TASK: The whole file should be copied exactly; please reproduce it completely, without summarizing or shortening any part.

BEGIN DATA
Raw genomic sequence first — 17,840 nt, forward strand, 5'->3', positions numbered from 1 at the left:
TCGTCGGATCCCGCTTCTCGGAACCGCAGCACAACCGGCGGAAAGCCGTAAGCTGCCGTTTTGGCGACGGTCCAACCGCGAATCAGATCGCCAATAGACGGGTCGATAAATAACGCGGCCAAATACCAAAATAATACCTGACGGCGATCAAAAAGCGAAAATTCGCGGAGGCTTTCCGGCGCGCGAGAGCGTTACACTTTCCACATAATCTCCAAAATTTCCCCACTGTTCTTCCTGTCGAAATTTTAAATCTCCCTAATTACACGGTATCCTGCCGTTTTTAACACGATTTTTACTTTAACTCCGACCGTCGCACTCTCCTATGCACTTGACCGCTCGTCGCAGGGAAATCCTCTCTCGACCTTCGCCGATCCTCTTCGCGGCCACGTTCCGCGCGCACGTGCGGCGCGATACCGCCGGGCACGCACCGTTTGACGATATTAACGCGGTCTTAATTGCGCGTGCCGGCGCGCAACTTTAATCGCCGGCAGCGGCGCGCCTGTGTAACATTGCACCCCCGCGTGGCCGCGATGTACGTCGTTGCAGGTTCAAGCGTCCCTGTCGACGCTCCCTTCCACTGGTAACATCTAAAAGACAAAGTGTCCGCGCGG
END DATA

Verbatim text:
Raw genomic sequence first — 17,840 nt, forward strand, 5'->3', positions numbered from 1 at the left:
TCGTCGGATCCCGCTTCTCGGAACCGCAGCACAACCGGCGGAAAGCCGTAAGCTGCCGTTTTGGCGACGGTCCAACCGCGAATCAGATCGCCAATAGACGGGTCGATAAATAACGCGGCCAAATACCAAAATAATACCTGACGGCGATCAAAAAGCGAAAATTCGCGGAGGCTTTCCGGCGCGCGAGAGCGTTACACTTTCCACATAATCTCCAAAATTTCCCCACTGTTCTTCCTGTCGAAATTTTAAATCTCCCTAATTACACGGTATCCTGCCGTTTTTAACACGATTTTTACTTTAACTCCGACCGTCGCACTCTCCTATGCACTTGACCGCTCGTCGCAGGGAAATCCTCTCTCGACCTTCGCCGATCCTCTTCGCGGCCACGTTCCGCGCGCACGTGCGGCGCGATACCGCCGGGCACGCACCGTTTGACGATATTAACGCGGTCTTAATTGCGCGTGCCGGCGCGCAACTTTAATCGCCGGCAGCGGCGCGCCTGTGTAACATTGCACCCCCGCGTGGCCGCGATGTACGTCGTTGCAGGTTCAAGCGTCCCTGTCGACGCTCCCTTCCACTGGTAACATCTAAAAGACAAAGTGTCCGCGCGG